Deicing Chemicals Cover Photo

Deicing Chemicals: Why Not to Just Throw Down Salt

It’s important to select and order a supply of ice melting and/or loosening chemicals before supplies dwindle and prices inflate. 

While rock salt (sodium chloride) may serve to get the job done, it is extremely corrosive to steel and destructive to masonry and concrete.  Because of its low cost, rock salt has retained its popularity in spite of these damaging properties, but the small savings in up-front product costs is generally insufficient to justify subjecting building materials to this harmful chemical.  Ultimately, it may prove the more expensive choice, when the cost of rehabilitating salt-damaged components is taken into account.

So what are the other options?

Calcium chloride, while somewhat pricier, is generally the most effective deicing chemical. While detrimental effects do tend to be less severe than with rock salt, calcium chloride is nonetheless a corrosive compound that is damaging to reinforced concrete.  Avoiding these harmful properties altogether, however, may mean using a chemical that is somewhat less effective, particularly at lower temperatures.

A number of proprietary products are also available which claim to correct the deficiencies of any one compound.  These products usually combine various organic and inorganic deicing chemicals, sometimes alongside other performance-improving agents, such as corrosion inhibitors or traction enhancers (e.g. corn starch).  While proprietary blends pledge greater effectiveness than their simpler counterparts, they also come at a higher price.

The chemical that is most sympathetic to existing structures—and most highly recommended—is calcium magnesium acetate (CMA); however, CMA does not work at lower temperatures, must be applied before snowfall, and demands expeditious, and, often, continuous snow clearing.  An ice loosening chemical, CMA does not melt snow or ice, but rather creates a slurry that interferes with the bond of the ice to the surface, aiding mechanical removal.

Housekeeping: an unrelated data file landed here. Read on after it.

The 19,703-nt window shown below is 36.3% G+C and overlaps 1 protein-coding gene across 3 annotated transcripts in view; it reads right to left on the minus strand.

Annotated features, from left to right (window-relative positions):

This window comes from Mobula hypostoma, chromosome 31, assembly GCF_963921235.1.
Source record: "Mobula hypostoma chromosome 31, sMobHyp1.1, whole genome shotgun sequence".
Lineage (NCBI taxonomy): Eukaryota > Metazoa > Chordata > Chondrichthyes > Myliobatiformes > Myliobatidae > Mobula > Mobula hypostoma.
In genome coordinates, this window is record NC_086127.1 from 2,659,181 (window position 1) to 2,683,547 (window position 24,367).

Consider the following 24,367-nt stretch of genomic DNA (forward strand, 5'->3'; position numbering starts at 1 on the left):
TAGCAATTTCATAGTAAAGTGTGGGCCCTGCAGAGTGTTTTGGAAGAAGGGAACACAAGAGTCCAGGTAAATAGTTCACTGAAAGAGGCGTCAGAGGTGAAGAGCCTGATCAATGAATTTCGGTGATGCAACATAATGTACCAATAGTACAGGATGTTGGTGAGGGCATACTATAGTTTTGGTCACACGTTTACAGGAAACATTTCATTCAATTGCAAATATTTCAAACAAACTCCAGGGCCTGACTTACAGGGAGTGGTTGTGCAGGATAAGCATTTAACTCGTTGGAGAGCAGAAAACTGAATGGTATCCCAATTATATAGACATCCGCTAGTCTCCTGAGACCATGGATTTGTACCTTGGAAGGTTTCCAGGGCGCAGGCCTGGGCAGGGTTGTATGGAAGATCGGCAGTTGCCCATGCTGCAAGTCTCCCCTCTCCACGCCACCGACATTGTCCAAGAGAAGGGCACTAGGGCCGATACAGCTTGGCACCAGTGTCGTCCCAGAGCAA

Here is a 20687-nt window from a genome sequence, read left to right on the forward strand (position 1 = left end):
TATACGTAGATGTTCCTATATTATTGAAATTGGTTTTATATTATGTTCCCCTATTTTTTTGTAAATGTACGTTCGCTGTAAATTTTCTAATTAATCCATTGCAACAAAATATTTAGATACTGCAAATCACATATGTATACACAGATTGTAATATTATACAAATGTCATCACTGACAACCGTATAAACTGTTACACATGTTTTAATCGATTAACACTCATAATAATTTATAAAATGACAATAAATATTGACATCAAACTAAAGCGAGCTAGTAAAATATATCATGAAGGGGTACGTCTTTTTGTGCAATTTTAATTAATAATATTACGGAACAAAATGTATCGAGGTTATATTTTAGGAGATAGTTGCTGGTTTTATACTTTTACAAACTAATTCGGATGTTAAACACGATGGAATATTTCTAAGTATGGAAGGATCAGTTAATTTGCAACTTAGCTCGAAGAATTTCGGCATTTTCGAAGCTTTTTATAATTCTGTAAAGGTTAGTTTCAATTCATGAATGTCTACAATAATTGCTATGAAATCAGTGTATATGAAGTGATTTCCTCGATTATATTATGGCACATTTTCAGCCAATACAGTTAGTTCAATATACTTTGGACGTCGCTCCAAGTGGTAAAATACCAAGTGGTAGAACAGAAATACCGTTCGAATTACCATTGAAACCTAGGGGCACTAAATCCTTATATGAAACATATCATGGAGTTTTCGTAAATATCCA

Should an ice melting chemical be required, opt for potassium chloride or a proprietary organic ice melting chemical, or a blend of the two, but not outside their operating temperature range.  For colder, more severe conditions, it may be necessary to use calcium chloride or a proprietary blended material to maintain safety.  In all cases, application of grit/sand greatly increases traction and diminishes the amount of deicing chemical required.

With the high liability of slippery surfaces, it’s important to consider snow removal options well before the first snowfall forces last-minute decisions.  Pilot test proposed materials to verify suitability and performance, and integrate these into a comprehensive snow and ice removal strategy.  Detailed record-keeping in your winterizing program log will be instrumental in demonstrating your facility’s proactive approach to deicing, should a litigation issue arise.

News bulletin by Lawrence E. Keenan, AIA, PE, Vice President and Director, Engineering with Hoffmann Architects.